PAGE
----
The Fonz Is Catching Hell for Catching (and Releasing) a Trout

Henry Winkler's love for fishing has created an insane backlash on Twitter
Henry Winkler trout fishing.

Henry Winkler with a trout—which was released. Via Twitter

A legendary actor is being attacked on Twitter for showing a picture of a trout, which he released. Henry Winkler, who you might recognize as the Fonz from the sitcom “Happy Days,” is also a big fly fisherman.

Last week he tweeted a photo of a stud cutthroat trout, with a simple message: “I can’t even express the beauty everywhere on our planet,” referring to his big fish and the beautiful river it came from. The post sparked outrage from people who seemed to think that catch-and-release fishing is a special kind of evil. The comments on Winkler’s tweet are brutal.

  • “And leave it to a human to disrupt that beauty to take a selfie to post on Twitter to get likes,” says top commenter Deborah. “Imagine if that fish held you under water to get a selfie. Please don’t encourage this!”
  • “Somehow a picture of you holding a dead animal you did not have to kill, doesn’t match your sentiments.”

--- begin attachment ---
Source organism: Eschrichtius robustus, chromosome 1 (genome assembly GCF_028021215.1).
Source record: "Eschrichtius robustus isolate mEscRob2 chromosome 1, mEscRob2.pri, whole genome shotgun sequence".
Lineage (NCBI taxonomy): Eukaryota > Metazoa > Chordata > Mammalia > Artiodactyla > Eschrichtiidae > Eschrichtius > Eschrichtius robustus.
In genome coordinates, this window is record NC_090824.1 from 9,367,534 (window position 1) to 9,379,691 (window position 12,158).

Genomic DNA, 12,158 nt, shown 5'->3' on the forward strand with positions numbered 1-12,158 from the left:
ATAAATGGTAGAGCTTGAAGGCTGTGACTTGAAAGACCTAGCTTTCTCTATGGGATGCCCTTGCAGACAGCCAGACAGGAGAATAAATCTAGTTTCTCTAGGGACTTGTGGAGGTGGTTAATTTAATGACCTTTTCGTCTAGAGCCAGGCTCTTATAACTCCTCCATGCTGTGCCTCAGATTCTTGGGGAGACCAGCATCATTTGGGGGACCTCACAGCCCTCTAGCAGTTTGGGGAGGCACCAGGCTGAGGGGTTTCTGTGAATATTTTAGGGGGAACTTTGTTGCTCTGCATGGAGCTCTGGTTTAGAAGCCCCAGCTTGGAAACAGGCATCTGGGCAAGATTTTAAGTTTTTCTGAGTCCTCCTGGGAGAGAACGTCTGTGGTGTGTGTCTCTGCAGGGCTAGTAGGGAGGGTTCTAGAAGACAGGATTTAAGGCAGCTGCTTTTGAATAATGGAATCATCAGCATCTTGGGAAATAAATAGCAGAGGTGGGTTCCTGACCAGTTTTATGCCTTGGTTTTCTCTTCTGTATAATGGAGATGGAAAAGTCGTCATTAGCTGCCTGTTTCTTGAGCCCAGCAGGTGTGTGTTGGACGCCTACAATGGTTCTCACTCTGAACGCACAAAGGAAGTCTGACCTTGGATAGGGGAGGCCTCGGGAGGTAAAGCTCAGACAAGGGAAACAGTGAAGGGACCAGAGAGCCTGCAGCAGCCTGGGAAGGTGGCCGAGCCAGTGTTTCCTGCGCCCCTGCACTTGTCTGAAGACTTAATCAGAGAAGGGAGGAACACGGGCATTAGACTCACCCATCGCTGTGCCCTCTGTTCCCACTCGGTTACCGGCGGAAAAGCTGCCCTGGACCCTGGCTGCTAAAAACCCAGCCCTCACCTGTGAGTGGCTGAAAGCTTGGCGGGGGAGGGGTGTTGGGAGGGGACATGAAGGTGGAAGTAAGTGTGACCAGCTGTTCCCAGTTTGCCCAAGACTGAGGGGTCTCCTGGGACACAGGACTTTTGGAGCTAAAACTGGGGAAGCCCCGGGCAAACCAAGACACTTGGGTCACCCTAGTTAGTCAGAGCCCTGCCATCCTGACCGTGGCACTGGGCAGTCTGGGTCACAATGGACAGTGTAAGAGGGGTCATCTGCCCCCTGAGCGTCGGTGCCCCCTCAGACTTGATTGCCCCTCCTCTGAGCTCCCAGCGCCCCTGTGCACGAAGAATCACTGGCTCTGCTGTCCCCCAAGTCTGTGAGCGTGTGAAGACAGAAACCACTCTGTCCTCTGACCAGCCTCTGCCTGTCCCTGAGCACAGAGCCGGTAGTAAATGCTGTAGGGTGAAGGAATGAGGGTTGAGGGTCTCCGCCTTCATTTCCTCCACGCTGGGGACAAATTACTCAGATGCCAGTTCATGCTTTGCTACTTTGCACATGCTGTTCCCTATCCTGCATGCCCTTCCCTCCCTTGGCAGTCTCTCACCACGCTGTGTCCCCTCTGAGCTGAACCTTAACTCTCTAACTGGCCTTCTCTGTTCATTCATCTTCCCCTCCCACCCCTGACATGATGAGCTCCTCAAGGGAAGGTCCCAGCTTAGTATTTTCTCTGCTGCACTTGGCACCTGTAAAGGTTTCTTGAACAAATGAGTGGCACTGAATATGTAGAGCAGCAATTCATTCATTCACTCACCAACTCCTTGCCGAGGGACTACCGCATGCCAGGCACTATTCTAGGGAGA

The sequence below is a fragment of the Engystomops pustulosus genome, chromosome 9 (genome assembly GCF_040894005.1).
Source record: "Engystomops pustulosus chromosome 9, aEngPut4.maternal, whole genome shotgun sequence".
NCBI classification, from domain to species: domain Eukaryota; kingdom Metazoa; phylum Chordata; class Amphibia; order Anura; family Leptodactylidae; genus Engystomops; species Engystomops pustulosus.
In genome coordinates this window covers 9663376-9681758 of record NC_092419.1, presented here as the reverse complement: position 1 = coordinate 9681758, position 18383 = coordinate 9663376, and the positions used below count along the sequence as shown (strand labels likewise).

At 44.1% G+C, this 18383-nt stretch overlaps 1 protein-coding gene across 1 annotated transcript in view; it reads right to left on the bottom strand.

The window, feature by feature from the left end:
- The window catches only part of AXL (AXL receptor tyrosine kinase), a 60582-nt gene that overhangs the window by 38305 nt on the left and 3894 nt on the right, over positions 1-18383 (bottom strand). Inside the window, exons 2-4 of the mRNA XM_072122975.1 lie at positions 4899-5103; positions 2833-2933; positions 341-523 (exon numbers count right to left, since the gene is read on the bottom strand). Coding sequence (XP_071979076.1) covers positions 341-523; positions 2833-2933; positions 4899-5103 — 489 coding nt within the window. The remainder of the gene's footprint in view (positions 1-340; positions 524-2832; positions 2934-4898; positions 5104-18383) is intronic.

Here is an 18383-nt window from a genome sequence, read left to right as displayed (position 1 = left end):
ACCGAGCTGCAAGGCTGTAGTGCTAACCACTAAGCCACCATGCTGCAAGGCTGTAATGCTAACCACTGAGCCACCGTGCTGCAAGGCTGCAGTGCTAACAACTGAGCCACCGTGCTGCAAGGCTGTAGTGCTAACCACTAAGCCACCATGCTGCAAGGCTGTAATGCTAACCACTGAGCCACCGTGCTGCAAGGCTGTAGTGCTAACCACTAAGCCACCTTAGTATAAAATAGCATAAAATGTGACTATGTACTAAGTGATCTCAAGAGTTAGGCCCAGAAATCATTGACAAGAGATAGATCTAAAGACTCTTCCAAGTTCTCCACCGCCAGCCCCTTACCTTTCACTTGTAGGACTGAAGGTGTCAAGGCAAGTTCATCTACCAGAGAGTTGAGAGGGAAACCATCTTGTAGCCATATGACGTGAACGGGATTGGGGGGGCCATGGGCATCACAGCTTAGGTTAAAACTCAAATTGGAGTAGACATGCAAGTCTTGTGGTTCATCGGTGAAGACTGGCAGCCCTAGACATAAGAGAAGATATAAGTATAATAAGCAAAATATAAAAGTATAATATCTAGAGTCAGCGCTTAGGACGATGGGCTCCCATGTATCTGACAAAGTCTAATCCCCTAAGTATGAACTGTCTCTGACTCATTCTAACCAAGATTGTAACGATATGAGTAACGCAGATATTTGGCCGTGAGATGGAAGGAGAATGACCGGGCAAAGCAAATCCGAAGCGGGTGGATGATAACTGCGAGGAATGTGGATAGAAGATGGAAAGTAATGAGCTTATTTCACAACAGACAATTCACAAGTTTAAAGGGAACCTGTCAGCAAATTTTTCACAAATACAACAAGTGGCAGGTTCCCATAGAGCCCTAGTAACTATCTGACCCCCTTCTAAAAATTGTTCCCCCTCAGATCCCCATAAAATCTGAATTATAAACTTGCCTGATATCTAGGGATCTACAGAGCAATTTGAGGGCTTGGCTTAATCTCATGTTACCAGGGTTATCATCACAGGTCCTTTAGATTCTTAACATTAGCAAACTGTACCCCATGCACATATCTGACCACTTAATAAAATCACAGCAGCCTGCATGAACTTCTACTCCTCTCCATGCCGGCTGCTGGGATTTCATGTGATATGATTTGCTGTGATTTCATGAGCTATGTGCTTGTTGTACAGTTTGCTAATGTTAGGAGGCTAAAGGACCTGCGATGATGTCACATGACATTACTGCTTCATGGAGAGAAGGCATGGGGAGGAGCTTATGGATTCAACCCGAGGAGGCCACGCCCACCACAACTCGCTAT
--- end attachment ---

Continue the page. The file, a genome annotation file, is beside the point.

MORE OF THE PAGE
• “I hope you put that beautiful fish back in the beautiful water to continue to live a beautiful peaceful life. Death to any animal is not beautiful.”
  • “Take a photo. Don’t rip an animal out of its natural environment with a hook through its face so you can feel something. Honestly, fishing is weird man.”

We should never be surprised about how foolish social media commentary can get when it mixes Hollywood with hunting and fishing, especially in this age where outrage has become a recreational activity. But the uproar about this post is somewhat surprising because so many other celebrities have been promoting fishing for years. Oprah fishes, Hugh Jackman fishes, and Chris Pratt makes funny-as-hell video tutorials about how to fillet a fish and put the “man back in fisherman.”

For his part, Winkler enjoys fishing so much that he’s written a book on the subject, titled “I’ve Never Met an Idiot on the River,” which is “an expression of the inherent optimism that stems from the simplicity of the outdoors.” Winkler hasn’t said anything about negative comments around his Twitter post, but he hasn’t deleted it either. Good for him. Maybe his next book will be titled: “I’ve Met Lots of Idiots on the Internet.”